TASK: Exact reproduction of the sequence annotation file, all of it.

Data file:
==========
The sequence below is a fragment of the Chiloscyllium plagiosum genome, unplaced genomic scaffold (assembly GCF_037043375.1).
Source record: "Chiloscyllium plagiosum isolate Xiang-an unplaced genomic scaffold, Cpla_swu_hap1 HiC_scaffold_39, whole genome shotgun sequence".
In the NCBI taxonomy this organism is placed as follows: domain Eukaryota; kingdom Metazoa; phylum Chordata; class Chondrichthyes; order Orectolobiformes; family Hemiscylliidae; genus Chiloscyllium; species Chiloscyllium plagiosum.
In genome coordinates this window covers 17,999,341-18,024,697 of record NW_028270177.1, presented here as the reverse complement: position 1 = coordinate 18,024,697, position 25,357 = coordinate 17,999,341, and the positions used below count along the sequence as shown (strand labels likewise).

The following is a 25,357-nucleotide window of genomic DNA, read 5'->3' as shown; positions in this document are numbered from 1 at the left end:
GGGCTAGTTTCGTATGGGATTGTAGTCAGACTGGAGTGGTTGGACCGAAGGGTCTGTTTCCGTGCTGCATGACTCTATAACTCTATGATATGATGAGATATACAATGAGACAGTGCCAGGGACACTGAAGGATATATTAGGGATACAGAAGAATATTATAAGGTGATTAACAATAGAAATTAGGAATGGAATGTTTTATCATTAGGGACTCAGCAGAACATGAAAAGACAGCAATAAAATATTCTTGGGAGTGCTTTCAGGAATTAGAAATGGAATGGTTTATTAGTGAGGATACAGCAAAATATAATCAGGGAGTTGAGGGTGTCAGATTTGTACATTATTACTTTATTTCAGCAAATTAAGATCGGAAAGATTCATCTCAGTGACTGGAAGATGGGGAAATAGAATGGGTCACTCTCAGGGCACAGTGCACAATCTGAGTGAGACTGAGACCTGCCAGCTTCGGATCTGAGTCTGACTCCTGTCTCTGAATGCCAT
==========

The sequence below is a fragment of the Chiloscyllium plagiosum genome, unplaced genomic scaffold (assembly GCF_037043375.1).
Source record: "Chiloscyllium plagiosum isolate Xiang-an unplaced genomic scaffold, Cpla_swu_hap1 HiC_scaffold_39, whole genome shotgun sequence".
In the NCBI taxonomy this organism is placed as follows: domain Eukaryota; kingdom Metazoa; phylum Chordata; class Chondrichthyes; order Orectolobiformes; family Hemiscylliidae; genus Chiloscyllium; species Chiloscyllium plagiosum.
In genome coordinates this window covers 17,999,341-18,024,697 of record NW_028270177.1, presented here as the reverse complement: position 1 = coordinate 18,024,697, position 25,357 = coordinate 17,999,341, and the positions used below count along the sequence as shown (strand labels likewise).

The following is a 25,357-nucleotide window of genomic DNA, read 5'->3' as shown; positions in this document are numbered from 1 at the left end:
GGGCTAGTTTCGTATGGGATTGTAGTCAGACTGGAGTGGTTGGACCGAAGGGTCTGTTTCCGTGCTGCATGACTCTATAACTCTATGATATGATGAGATATACAATGAGACAGTGCCAGGGACACTGAAGGATATATTAGGGATACAGAAGAATATTATAAGGTGATTAACAATAGAAATTAGGAATGGAATGTTTTATCATTAGGGACTCAGCAGAACATGAAAAGACAGCAATAAAATATTCTTGGGAGTGCTTTCAGGAATTAGAAATGGAATGGTTTATTAGTGAGGATACAGCAAAATATAATCAGGGAGTTGAGGGTGTCAGATTTGTACATTATTACTTTATTTCAGCAAATTAAGATCGGAAAGATTCATCTCAGTGACTGGAAGATGGGGAAATAGAATGGGTCACTCTCAGGGCACAGTGCACAATCTGAGTGAGACTGAGACCTGCCAGCTTCGGATCTGAGTCTGACTCCTGTCTCTGAATGCCAT